“Let’s all nod in appreciation to Donald Bogle for putting everything in historical perspective…Mr. Bogle continues to be our most noted Black-cinema historian.” – Spike Lee, writing on Donald Bogle
Donald Bogle, the author of the highly acclaimed book Dorothy Dandridge: A Biography, is one of the foremost authorities on African Americans in the movies. His book, Coons, Mulattoes, Mammies, and Bucks: An Interpretive History of Blacks in American Films, which is considered a classic study of Black movie images in America, is now in its fifth edition. It is used in film courses at colleges and universities throughout the country. A new updated, expanded edition of his book Brown Sugar: Over A Hundred Years of America’s Black Female Superstars—which is a stunning examination of the lives and careers of African American women from the early years of the twentieth century to the present, from Bessie Smith and Josephine Baker up to today’s Beyoncé—was recently published.
Brown Sugar was also previously adapted by Bogle into a four-hour, four-part documentary for PBS. He is also the author of such prize-winning books as Bright Boulevards, Bold Dreams: The Story of Black Hollywood; Primetime Blues: African Americans on Network Television; and Blacks in American Films and Television: An Illustrated Encyclopedia. His latest book, Heat Wave: The Life and Career of Ethel Waters has just been published in by HarperCollins Publishers. Library Journal has called the Waters book “an exemplary biography…Bogle masterfully uses Waters’s story to examine the economic, aesthetic, and racial politics of the 1920s-60s popular culture. This work is everything a biography should be.”
Bogle also conceived and co-hosted for the Turner Classic Movie channel a 38-film series called Race and Hollywood—tracing the depictions of African Americans in Hollywood—from the silent period with The Birth of A Nation (1915) up to Carl Franklin’s Devil in a Blue Dress (1995) and Spike Lee’s Get on the Bus (1996). Last April, he was one of the film authorities who participated in TCM’s important film festival in Los Angeles. In total, the various screenings were seen by 17,000 people. Bogle also was one of the commentators for the seven-part documentary series on the history of Hollywood titled Moguls and Movie Stars (2010). In 2008, Bogle was also the keynote speaker for the annual convention of the American Library Association in Anaheim, California. There was a record turnout for his presentation.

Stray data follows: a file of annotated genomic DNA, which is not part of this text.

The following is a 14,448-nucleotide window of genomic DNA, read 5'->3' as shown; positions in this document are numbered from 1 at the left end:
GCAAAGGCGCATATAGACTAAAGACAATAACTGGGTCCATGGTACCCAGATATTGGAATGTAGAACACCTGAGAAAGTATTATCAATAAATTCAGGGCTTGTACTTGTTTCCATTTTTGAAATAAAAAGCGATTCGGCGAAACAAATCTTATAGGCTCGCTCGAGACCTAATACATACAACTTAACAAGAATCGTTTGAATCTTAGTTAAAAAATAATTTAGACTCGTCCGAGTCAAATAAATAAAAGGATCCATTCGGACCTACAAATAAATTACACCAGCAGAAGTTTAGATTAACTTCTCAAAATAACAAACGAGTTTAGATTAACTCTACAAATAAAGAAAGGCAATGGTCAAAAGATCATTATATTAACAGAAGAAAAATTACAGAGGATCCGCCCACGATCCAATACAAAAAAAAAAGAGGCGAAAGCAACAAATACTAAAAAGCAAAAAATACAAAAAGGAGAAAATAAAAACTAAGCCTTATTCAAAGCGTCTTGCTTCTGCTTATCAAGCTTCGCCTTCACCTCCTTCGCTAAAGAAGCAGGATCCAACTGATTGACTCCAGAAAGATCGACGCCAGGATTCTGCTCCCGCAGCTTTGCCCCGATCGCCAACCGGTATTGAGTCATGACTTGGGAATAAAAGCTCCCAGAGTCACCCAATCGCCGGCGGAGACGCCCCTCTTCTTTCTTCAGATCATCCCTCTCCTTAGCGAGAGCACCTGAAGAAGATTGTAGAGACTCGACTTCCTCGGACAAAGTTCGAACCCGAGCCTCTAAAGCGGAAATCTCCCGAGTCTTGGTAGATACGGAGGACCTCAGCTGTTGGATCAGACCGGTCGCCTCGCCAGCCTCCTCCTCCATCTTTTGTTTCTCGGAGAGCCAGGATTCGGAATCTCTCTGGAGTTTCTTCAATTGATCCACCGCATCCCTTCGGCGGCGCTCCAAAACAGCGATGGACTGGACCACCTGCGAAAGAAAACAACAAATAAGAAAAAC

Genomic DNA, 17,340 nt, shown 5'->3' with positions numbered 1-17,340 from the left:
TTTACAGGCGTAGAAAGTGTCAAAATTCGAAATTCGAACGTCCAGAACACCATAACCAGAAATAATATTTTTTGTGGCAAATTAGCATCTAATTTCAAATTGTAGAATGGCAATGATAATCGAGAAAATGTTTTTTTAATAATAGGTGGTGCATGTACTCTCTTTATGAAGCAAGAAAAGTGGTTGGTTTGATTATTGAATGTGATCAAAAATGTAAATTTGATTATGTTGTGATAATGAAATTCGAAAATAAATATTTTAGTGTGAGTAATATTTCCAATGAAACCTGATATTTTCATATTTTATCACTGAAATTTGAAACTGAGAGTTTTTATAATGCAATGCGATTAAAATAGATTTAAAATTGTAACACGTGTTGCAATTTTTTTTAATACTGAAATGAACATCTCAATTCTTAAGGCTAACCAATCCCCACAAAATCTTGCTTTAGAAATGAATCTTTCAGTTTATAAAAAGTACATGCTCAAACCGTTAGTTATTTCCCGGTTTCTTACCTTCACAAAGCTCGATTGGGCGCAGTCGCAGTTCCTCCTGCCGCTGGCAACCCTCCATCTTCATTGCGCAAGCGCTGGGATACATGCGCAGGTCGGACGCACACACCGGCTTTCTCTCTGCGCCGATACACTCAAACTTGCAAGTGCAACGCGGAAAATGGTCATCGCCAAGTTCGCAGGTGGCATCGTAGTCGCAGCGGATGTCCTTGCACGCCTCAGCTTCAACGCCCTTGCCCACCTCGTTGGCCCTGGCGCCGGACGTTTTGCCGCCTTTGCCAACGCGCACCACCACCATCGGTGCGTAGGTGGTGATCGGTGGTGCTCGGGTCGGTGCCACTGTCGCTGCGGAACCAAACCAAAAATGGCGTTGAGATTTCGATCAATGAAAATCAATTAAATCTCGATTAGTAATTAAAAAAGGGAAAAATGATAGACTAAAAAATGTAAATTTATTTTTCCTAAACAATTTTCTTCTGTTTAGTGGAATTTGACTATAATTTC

Bogle has appeared on such television programs such as The Today Show, Good Morning America, Entertainment Tonight, Nightline, The Tavis Smiley Show, The Charlie Rose Show, NBC Nightly News and many others. He has served as a commentator on numerous documentaries, including Spike Lee’s Jim Brown: All-American (2002); HBO’s Mo’ Funny: Black Comedy in America (1993), executive produced by Richard Pryor; and the American Movie Classic channel’s Small Steps…Big Strides (1998), which chronicled the history of African Americans in motion pictures. He also wrote the introductory essay for A Separate Cinema: Fifty Years of Black Cast Posters. His articles have appeared in such publications as Film Comment, Ebony, Elan, Essence, Spin and Freedomways.
He has curated major retrospectives on Sidney Poitier at the American Museum of the Moving Image and on Dorothy Dandridge at New York’s Film Forum as well as retrospectives on Blaxploitation Cinema and on Images of African American Women in the Movies, also at Film Forum. He previously served on the board of Film Forum and has lectured on Black movie history throughout the United States as well as in parts of Africa, Asia, and Europe. During his stay in South Africa, he lectured in Johannesburg, Cape Town, and Durbin. In Johannesburg, the American Ambassador and his wife hosted a dinner in Bogle’s honor.
Last year, Bogle released his newest book Elizabeth and Michael: The Queen of Hollywood and The King of Pop, A Love Story. Presently, he teaches at both the University of Pennsylvania and New York University’s Tisch School of the Arts. He divides his time between New York and Los Angeles.